And, then, there were five…
Not much in the way of alternative suggestions. I did appreciate AzDbackfanInDc putting forward the first game of the season, simply for there being baseball, in a year when there were certainly times it looked like it wouldn’t happen. But you could say more or less the same about any of the games: even after the season started, there were points at which the season being completed seemed very dubious e.g. the Marlins outbreak. You could equally make a case for the 60th game, I suspect: there were many who severely doubted the season would get completed. But we got there in the end.
So, here are the five selected nominees, with a video summary of the game, and a little blurb about why they stood out. As before, the link on the title goes to the SnakePit recap.
August 5: 14-run outburst against Astros
The offense had a dire start, in particular managing just two home-runs through 11 games. That trend continued through the middle of the fourth, as they trailed 4-0. But the roof had been opened at the end of the third, and the D-backs promptly exploded in the fourth – much to the chagrin of Astros fans. The first seven batters reached safely as Arizona sent fourteen men to the plate, scoring nine times for their biggest inning since June 21, 2017. By the time the game was over, they had tripled their tally for home-runs, and scored almost half as many runs, as the 29 they had managed in the first 11 games combined. Even Robbie Ray allowing six runs couldn’t stop the D-backs.
August 6: 5-4 walk-off win over Astros
The following day brought us one of two Arizona walk-off wins in 2020. This gets the edge, because the team were trailing as we entered the bottom of the ninth. It had been a back and forth contest: Arizona came back from 2-0 down with a three-run sixth, but a two-run homer by Alex Bregman in the eighth, had given Houston the lead again. Down to their last three outs, the team faced Astros’ All-Star closer, Ryan Pressly. But it turned out the D-backs didn’t even need one out. A lead-off walk to Alex Young was followed by singles from Nick Ahmed and Ketel Marte, loading the bases, still with nobody out. Enter new guy Kole Calhoun, who lined one to right, scoring the tying and go-ahead runs.
August 12: 18-hit pounding of Rockies, eight-run inning
Ah, Coors Field. Never change. By the end of the fifth, the D-backs had already delivered tacos, scoring five runs on eight hits. But they had also blown three separate leads, with starter Luke Weaver being chased after just 3.1 innings. After the sixth, that wasn’t an issue, as Arizona batted around, with 12 men coming up, the Diamondbacks getting seven hits and scoring eight runs to take a 13-5 lead. They ended the afternoon with a season-high 18 hits in total, with four different players – Kole Calhoun, Starling Marte, Christian Walker and Nick Ahmed – having had a three-hit game. [One off the franchise record- also at Coors, unsurprisingly]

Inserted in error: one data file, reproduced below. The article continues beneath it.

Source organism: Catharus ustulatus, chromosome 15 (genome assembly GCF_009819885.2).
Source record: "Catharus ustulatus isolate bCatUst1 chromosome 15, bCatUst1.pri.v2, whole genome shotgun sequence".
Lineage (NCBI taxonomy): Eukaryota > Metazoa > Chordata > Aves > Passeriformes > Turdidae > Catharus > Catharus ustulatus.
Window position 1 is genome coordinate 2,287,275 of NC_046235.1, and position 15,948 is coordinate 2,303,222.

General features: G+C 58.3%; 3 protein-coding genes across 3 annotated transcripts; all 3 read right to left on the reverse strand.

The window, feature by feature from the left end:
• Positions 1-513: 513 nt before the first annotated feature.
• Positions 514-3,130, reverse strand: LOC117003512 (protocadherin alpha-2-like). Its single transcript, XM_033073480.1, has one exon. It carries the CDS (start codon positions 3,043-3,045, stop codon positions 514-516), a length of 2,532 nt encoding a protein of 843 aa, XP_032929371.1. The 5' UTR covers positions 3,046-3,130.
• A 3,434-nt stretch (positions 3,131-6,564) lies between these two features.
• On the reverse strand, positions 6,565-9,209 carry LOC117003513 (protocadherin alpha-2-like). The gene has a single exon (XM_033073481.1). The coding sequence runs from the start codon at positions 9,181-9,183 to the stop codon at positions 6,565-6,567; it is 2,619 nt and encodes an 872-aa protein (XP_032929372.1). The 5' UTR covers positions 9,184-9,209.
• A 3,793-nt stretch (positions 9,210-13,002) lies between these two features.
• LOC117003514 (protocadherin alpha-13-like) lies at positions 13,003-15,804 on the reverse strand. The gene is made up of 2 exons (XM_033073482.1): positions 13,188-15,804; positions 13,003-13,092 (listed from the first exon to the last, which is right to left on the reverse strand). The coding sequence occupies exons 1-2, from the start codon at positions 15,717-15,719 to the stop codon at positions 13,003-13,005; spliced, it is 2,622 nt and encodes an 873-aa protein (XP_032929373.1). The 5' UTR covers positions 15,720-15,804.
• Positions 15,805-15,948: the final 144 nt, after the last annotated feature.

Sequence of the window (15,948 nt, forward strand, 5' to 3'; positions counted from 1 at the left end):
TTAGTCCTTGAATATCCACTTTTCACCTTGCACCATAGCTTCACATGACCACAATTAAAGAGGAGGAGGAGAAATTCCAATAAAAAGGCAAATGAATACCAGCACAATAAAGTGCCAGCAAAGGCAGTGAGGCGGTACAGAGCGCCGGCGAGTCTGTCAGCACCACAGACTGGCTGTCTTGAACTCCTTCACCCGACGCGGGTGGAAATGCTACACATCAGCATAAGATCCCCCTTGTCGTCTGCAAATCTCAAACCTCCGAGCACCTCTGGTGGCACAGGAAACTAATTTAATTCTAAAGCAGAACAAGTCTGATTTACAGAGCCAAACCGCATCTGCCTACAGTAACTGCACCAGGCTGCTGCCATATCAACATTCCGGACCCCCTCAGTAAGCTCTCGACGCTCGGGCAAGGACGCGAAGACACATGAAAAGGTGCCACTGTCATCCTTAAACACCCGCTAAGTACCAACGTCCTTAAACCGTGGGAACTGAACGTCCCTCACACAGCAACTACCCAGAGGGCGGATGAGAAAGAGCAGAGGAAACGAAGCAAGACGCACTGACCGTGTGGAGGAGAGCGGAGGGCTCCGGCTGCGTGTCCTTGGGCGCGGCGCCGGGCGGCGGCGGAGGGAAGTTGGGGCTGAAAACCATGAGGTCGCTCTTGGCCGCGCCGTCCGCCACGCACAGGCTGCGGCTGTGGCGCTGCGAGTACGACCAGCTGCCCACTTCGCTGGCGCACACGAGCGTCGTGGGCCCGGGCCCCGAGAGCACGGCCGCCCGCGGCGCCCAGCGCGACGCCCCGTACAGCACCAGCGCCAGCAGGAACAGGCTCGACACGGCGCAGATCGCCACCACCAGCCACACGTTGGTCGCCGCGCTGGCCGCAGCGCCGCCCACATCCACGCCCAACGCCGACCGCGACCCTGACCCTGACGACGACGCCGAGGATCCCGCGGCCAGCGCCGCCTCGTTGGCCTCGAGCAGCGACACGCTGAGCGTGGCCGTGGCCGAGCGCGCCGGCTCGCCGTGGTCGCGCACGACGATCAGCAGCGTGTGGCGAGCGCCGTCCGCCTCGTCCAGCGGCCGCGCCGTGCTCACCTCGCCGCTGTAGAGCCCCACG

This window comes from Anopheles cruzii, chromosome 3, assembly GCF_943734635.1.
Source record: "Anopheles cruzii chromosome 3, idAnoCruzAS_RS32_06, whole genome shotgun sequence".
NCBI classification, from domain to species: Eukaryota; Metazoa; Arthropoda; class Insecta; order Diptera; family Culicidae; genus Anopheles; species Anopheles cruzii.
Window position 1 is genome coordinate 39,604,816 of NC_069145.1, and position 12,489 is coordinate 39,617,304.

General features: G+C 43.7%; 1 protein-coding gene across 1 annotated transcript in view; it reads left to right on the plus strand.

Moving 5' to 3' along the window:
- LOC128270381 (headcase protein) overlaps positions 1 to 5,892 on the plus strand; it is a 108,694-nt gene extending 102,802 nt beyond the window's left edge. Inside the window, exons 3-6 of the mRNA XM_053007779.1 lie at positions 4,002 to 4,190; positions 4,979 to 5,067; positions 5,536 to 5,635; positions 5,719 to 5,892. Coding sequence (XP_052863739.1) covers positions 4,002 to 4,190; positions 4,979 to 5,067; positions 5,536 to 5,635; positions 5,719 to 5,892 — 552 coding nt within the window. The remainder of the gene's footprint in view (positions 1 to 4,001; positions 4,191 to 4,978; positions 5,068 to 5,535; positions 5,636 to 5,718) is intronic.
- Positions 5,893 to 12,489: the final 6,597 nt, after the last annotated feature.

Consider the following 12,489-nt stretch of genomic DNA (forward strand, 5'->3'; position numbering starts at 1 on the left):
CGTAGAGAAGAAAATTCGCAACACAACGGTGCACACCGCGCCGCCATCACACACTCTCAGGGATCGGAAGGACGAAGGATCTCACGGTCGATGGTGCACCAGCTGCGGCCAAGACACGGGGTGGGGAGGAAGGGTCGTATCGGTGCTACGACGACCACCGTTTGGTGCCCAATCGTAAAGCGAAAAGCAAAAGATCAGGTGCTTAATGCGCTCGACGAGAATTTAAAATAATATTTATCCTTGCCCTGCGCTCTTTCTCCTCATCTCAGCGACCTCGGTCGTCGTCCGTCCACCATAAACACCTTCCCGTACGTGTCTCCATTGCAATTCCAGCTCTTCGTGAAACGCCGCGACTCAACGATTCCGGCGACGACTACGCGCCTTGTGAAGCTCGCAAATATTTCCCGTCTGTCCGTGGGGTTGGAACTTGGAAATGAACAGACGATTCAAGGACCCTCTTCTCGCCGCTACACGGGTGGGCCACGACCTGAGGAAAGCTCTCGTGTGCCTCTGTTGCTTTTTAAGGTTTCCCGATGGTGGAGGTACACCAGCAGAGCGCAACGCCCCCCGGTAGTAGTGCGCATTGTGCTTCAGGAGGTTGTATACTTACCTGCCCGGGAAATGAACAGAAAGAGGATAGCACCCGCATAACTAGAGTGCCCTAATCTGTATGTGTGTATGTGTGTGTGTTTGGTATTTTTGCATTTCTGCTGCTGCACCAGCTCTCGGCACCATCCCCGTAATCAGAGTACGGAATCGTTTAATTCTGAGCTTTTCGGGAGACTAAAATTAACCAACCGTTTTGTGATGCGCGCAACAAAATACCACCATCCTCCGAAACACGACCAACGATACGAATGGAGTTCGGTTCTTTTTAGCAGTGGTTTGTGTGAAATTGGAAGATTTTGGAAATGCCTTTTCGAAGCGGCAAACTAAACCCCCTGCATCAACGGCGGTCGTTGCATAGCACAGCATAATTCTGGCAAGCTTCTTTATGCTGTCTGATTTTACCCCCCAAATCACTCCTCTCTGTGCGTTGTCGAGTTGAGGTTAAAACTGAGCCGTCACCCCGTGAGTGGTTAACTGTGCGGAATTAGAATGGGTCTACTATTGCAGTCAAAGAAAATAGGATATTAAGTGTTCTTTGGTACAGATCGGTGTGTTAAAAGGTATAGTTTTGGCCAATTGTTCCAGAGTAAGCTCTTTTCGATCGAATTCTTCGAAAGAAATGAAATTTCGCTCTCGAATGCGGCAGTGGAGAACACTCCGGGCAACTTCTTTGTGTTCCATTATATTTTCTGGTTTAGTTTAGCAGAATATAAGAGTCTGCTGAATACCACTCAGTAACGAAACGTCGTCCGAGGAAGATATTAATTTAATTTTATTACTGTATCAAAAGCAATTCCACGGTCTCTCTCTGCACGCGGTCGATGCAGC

August 18: Biggest margin of season versus Athletics
This was arguably the best all-round performance of the season by Arizona, especially coming against an opponent who would win their division by seven games. But I’ll defer to Jack, who provided a good explanation of specifically why this one merits consideration in the comments of the previous thread. “We had gotten above .500, were in the thick of the Wild Card. Everyone was feeling great in the GAMETHREAD. The offense showed up early and often and the pitching was good throughout. This was in fact “Peak Diamondbacks Baseball” in 2020. It was captured succinctly in this Red comment”
This is the team we were excited for.
Formerly known as CorC
Posted by Dragan Nkemdiche on Aug 18, 2020 | 3:38 PM
September 4: Most exciting win by leverage, 6-5 over Giants
The average leverage index for our pitchers in this game was 1.979 (1.0 = average stress). That was easily the most stressful in any regulation game this year, with the next highest being 1.654. Arizona pitchers notched a win, four holds and a save, tying a franchise record for a 9-inning contest. A good part of that leverage came in the 8th, where Stefan Crichton, brought in to preserve a one-run lead, loaded the bases with no outs, on two singles and a hit batter. But he escaped, courtesy of a double-play and a groundout. The average leverage in that inning was 4.14. After that Houdini act, Kevin Ginkel followed up with his first (and only!) save of the year, as Arizona escaped with the W.
Not bothering to make you provide your SnakePit usernames on this poll, since I think the chance of anyone ballot-stuffing here is a) probably low, and b) not something I’m bothered about! So, here’s the poll, result to be announced on Sunday.